23 April 2024 The Irish Film & Television Network

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Dublin Mountains - South Dublin County

CONTACT:   Karen Woods ADDRESS:  c/o Coillte, Dublin Road, Newtownmountkennedy, Co. Wicklow
PHONE:  +3531 2011187 FAX: 
EMAIL:   info@dublinmountains.ie   WEB:  www.dublinmountains.ie/home/

Located at the Northern end of the Wicklow Mountain range, the Dublin Mountains can cater to film and television crews with ease. Whether you want wild, windswept scenery or sun dappled scenic walks through the forests (complete with wildlife), the Dublin Mountains has it all. With ancient cairn and burial sites, 43km of trails, fishing, rafting, horse riding and at its highest point 522m above sea level, make the Dublin Mountains ideal as a location shoot.

Tibradden Wood (Pine Forest)
The site is of archaeological interest in that there is a cairn and kist burial site on the south side of the rocks which mark the highest point on Tibradeen. The site is a registered National Monument and a burial urn taken from it is housed in the National Museum in Dublin.
The west side and the dense pine woods of the Killegar summit contrast sharply with the naked boulders of the steep slopes below. The view from the north is particularly attractive and was one much beloved by the Victorian photographers who came here with their large and heavy tripods and pennyfarthing bicycles. (For a full appreciation of the views, it is recommended to have OS Discovery Series No. 56 to hand). When visiting Barnaslingan Wood, the Lead Mines and Carrickgollogan can be easily accessed and are worth exploring for the spectacular views (see Carrickgollogan).
There are about 8km of forest roads at Carrickgollogan which provide a variety of walks. Two of the main attractions are the viewing rock at Carrickgollogan hill to the south of the property and the now disused lead mine chimney at the northern boundary.  Lead mining and smelting took place at the Ballycorus lead mine in the early 19th Century and continued until it was closed in the 1920’s.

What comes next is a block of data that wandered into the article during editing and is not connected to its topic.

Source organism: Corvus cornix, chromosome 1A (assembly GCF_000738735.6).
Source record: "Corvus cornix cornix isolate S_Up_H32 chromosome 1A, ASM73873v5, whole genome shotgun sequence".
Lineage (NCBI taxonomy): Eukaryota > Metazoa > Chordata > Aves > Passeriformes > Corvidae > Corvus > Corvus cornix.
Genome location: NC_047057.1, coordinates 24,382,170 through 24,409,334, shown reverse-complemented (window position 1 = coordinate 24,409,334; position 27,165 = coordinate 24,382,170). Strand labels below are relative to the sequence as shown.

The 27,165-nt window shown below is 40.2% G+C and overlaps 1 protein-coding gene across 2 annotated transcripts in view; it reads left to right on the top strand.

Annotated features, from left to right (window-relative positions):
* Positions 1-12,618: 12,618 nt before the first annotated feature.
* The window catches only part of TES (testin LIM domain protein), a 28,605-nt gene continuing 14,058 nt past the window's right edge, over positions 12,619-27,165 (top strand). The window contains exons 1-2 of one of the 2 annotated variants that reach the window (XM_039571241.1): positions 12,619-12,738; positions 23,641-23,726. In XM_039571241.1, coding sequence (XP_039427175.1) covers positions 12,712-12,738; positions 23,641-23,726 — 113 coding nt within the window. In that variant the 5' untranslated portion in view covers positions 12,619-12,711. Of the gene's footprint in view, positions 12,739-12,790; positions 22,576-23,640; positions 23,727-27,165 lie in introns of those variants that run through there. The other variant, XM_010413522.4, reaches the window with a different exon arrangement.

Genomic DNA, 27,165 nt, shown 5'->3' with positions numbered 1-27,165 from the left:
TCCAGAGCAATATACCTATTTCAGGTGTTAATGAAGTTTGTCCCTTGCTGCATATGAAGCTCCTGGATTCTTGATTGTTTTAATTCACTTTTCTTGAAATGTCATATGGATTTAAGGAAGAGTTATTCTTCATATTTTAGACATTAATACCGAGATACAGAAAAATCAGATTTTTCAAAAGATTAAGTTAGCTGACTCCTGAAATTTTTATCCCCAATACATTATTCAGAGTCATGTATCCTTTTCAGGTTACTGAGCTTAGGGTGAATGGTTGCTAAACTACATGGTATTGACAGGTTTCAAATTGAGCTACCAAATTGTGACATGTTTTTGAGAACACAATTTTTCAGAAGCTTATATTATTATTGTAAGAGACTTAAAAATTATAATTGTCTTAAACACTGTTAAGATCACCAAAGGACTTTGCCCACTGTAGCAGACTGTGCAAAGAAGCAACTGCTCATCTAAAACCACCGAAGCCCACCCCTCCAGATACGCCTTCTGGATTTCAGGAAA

No trip to Carrickgollogan would be complete however without visiting the viewing rock. It is worth the short climb up a moderately sloped footpath to the exposed rock outcrop where you  will discover one of the most spectacular views of south Dublin and north Wicklow.
Other features to be found in and around the woods are a Dolmen,  the site of a Rath and a memorial to Nathaniel Alcock (1819 – 1904) erected by his daughters in 1914.

Hell Fire Club
Making your way up the southern slopes of the hill you can enjoy a beautiful view of the Piperstown Gap. You can follow the right fork in the road through coniferous forest where heathers, grouse and furze grow in abundance.
There are many smaller forest tracks and shortcuts crossing the forest. All these paths lead either to the main road or to the top of the mountain where a foreboding ruined hunting lodge stands with a breathtaking view over the Dublin Bay.

Tiknock offers up to 10 km of mountain and forest walks with some spectacular views of Dublin City, Dublin Bay, Bray Head and Wicklow Mountains.

The site is of archaeological interest in that there is a cairn and kist burial site on the south side of the rocks which mark the highest point on Tibradeen.

Massey’s Estate
A magnificent mansion once stood on this site and the remains of garden walls are still visible today.

Previous productions in the Dublin Mountains include

2011 Stella Days 

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